But that still means that three in 10 Americans remain opposed. Some of that may be on the basis of concerns about religious liberty. There also is no denying that too much of it is based on nothing more than hate – hate that can turn deadly, and be legitimized at the highest levels of power.
The truth is in the data.
As of last month, at least 32 transgender and gender nonconforming people had lost their lives in 2022, according to the Human Rights Campaign.
In 2020, the FBI recorded 1,051 victims of hate who were targeted because of their sexual orientation (13.5 percent of all hate crimes reported that year) and 236 people who were targeted because of their gender identity (3 percent of all hate crimes reported that year), according to GLAAD data.
The instance of suicidal ideation among LGBTQ youth remains alarmingly high, with nearly half saying they seriously considered suicide in the past year, NPR reported last month, citing data compiled by the Trevor Project.
That’s just one reason why we can never speak too loudly about the victories among those tragedies.
Openly LGBTQ Americans are rightfully taking their place as elected leaders, such as Massachusetts Gov. Maura Healey, who is the first woman, and first openly gay person, to serve as the Bay State’s first chief executive. In Pennsylvania, lawmakers such as Rep. Malcolm Kenyatta, D-Philadelphia, and Jessica Benham, D-Allegheny, are among the out lawmakers serving in the General Assembly.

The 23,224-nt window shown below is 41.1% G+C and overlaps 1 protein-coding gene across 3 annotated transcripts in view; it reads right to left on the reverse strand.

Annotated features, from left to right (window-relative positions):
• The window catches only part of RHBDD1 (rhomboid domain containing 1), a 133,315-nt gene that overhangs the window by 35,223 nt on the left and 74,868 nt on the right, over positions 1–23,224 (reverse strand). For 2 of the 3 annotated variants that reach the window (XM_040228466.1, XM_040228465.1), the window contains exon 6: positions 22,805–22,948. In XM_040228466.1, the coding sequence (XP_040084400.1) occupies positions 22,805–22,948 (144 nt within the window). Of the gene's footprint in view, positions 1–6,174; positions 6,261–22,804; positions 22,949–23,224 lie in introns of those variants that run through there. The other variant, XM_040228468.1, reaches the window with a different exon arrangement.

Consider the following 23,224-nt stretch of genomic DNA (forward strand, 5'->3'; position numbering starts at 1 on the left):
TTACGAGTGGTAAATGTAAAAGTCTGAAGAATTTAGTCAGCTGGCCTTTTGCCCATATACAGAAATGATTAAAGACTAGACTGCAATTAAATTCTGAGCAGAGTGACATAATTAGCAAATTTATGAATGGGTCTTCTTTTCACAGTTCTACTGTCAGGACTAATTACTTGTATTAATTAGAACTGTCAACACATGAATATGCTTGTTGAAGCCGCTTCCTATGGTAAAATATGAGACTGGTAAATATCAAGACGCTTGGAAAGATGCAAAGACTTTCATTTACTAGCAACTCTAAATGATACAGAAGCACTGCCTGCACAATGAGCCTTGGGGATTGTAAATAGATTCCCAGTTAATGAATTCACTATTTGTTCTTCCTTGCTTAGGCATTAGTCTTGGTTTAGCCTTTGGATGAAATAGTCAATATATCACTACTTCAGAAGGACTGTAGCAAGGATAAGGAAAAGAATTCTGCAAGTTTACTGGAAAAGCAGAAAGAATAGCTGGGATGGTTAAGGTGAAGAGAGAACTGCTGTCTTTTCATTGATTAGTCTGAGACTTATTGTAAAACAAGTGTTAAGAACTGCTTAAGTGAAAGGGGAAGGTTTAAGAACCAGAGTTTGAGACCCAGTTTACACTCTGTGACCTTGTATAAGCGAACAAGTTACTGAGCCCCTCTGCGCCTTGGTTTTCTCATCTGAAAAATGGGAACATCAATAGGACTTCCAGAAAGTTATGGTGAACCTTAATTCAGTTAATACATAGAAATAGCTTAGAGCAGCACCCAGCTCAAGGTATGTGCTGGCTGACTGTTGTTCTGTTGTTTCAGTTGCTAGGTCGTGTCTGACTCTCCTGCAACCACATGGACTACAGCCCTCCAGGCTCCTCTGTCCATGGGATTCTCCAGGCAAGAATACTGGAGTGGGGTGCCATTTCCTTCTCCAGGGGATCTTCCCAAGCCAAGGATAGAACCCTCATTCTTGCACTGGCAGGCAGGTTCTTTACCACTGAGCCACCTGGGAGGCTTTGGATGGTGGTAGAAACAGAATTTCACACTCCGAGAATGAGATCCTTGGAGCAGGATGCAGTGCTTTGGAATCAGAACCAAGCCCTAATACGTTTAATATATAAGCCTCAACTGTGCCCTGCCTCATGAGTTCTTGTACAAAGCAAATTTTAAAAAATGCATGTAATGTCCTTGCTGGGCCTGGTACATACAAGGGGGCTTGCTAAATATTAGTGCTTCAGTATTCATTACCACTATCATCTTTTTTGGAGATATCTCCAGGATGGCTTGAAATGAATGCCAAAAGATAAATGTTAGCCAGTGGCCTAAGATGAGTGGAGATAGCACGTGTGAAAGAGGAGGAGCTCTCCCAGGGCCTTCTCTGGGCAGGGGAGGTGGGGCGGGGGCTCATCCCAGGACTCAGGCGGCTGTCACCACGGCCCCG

LGBTQ Americans are becoming ever-more visible on television and in film. And the Colorado shooting has reinforced the urgency of telling LGBTQ-centered stories, Will Graham, the show-runner for A League of Our Own, which streams on Amazon Prime, told Forbes.
“I think for so many of us, queer spaces are just an integral part of how we found ourselves and found our community and really understood who were were. We need those safe spaces and the idea that they are being targeted is heartbreaking,” Graham said. “My heart goes out to those people who were there and the community around that space. We’re seeing very clearly that things don’t always move forward and that our lives and our stories are being politicized more than they were a few years ago and that has consequences like these.”
So while it is imperfect, let’s talk about and celebrate this historic vote. Government does much that is blundering, blind and borderline incompetent. But in those instances where it moves to protect the health, welfare, and security of millions of our fellow citizens, and to ensure the same equality we all enjoy, those are moments to be lifted up and noted.
It takes on an added importance when families and friends are mourning the loss of their loved ones, not just in Colorado, but across the country. It becomes a duty when a young person is considering taking their own life because they fear they will be shunned instead of embraced and celebrated.
We can never say often enough that we love them, that we hold them close, and that we will vow to keep them safe. Not just in times of tragedy. But every day. And always.
(If you are considering suicide, or know someone who is, there always is help. Call the national Suicide and Crisis Lifeline at 988).
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John L. Micek